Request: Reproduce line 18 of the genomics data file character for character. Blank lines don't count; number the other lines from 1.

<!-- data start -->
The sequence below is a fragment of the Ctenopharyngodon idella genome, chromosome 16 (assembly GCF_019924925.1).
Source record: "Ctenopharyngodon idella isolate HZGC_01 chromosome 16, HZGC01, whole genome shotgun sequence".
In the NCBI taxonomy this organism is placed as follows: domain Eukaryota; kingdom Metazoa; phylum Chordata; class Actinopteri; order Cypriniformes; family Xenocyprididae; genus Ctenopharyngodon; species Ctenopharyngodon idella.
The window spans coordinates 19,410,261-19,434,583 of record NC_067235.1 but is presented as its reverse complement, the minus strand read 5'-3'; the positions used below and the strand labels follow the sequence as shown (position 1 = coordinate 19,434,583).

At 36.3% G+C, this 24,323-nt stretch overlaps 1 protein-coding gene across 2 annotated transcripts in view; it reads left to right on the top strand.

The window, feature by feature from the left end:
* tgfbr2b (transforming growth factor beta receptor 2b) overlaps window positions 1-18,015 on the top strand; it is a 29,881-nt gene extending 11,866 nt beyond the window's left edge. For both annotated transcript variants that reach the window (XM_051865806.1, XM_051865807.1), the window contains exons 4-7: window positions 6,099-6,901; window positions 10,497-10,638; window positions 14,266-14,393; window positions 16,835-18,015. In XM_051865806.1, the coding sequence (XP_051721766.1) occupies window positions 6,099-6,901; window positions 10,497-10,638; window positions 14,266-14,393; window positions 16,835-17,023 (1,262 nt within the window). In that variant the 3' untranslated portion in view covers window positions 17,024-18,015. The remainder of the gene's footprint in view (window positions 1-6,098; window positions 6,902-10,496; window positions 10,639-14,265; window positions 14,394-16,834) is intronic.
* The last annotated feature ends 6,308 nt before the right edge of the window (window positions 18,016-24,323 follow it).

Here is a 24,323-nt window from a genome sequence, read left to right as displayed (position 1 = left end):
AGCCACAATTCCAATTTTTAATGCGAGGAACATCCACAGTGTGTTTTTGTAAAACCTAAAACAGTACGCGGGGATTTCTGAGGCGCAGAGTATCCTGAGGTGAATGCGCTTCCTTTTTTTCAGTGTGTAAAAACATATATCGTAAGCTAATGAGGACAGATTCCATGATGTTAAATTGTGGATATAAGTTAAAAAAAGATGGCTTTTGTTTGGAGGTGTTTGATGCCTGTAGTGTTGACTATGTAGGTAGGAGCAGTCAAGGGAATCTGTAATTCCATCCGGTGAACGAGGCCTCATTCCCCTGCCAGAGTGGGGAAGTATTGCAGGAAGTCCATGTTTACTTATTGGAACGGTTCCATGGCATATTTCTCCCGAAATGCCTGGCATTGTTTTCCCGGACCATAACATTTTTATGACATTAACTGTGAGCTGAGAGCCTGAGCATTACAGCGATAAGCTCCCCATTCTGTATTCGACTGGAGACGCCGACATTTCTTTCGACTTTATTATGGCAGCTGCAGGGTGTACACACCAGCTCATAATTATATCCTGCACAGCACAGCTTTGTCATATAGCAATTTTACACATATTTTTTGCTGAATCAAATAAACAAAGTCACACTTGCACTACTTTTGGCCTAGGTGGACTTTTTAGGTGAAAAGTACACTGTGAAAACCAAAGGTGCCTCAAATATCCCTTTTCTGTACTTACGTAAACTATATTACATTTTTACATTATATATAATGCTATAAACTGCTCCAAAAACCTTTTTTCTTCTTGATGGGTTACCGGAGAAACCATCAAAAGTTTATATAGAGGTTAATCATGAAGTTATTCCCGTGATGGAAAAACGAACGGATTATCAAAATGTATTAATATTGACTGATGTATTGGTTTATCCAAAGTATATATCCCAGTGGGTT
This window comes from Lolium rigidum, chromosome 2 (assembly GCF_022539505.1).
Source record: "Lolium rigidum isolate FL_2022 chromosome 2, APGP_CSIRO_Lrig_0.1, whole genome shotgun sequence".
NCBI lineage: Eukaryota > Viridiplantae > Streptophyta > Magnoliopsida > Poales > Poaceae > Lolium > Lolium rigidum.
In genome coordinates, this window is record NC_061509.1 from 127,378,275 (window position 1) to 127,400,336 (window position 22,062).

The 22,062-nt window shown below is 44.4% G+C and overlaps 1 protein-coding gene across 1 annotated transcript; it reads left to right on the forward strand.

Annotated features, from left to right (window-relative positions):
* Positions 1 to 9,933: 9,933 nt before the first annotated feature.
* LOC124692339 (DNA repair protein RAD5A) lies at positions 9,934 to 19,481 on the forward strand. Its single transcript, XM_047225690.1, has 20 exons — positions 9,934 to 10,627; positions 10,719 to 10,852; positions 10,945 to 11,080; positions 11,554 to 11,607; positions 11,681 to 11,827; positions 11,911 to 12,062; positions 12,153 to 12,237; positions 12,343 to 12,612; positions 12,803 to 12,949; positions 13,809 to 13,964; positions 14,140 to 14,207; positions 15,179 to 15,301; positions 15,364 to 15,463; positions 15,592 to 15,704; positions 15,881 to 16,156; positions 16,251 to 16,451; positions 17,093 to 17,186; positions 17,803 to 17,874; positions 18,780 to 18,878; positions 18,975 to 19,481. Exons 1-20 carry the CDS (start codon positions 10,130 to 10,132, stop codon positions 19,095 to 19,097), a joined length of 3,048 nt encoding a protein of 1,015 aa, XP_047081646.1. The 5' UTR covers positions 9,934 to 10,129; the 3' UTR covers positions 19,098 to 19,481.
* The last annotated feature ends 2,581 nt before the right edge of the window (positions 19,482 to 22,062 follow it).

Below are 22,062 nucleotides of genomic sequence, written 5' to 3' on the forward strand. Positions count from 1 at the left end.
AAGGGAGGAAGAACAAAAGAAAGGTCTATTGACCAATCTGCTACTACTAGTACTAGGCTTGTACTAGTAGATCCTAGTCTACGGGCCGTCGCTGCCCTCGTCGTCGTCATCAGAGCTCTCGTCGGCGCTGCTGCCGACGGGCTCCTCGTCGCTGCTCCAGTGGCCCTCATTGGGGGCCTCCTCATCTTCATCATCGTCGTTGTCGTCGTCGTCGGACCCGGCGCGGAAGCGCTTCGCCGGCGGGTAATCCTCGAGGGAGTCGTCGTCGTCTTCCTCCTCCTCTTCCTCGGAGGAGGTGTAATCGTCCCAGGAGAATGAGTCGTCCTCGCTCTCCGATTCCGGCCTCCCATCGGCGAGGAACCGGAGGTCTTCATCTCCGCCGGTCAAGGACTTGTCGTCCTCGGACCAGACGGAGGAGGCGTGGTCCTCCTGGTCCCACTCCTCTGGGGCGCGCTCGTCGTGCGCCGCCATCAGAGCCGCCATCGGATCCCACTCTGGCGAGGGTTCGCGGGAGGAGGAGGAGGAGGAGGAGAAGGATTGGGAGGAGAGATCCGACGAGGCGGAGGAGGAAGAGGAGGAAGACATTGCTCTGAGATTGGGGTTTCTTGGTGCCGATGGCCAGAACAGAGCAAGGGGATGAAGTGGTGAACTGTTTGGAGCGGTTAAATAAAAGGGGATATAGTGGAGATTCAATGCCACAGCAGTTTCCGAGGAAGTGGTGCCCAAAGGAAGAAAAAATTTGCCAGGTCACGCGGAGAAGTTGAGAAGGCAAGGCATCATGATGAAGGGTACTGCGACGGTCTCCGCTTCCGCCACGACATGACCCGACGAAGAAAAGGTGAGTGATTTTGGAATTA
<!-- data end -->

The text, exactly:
* LOC124692339 (DNA repair protein RAD5A) lies at positions 9,934 to 19,481 on the forward strand. Its single transcript, XM_047225690.1, has 20 exons — positions 9,934 to 10,627; positions 10,719 to 10,852; positions 10,945 to 11,080; positions 11,554 to 11,607; positions 11,681 to 11,827; positions 11,911 to 12,062; positions 12,153 to 12,237; positions 12,343 to 12,612; positions 12,803 to 12,949; positions 13,809 to 13,964; positions 14,140 to 14,207; positions 15,179 to 15,301; positions 15,364 to 15,463; positions 15,592 to 15,704; positions 15,881 to 16,156; positions 16,251 to 16,451; positions 17,093 to 17,186; positions 17,803 to 17,874; positions 18,780 to 18,878; positions 18,975 to 19,481. Exons 1-20 carry the CDS (start codon positions 10,130 to 10,132, stop codon positions 19,095 to 19,097), a joined length of 3,048 nt encoding a protein of 1,015 aa, XP_047081646.1. The 5' UTR covers positions 9,934 to 10,129; the 3' UTR covers positions 19,098 to 19,481.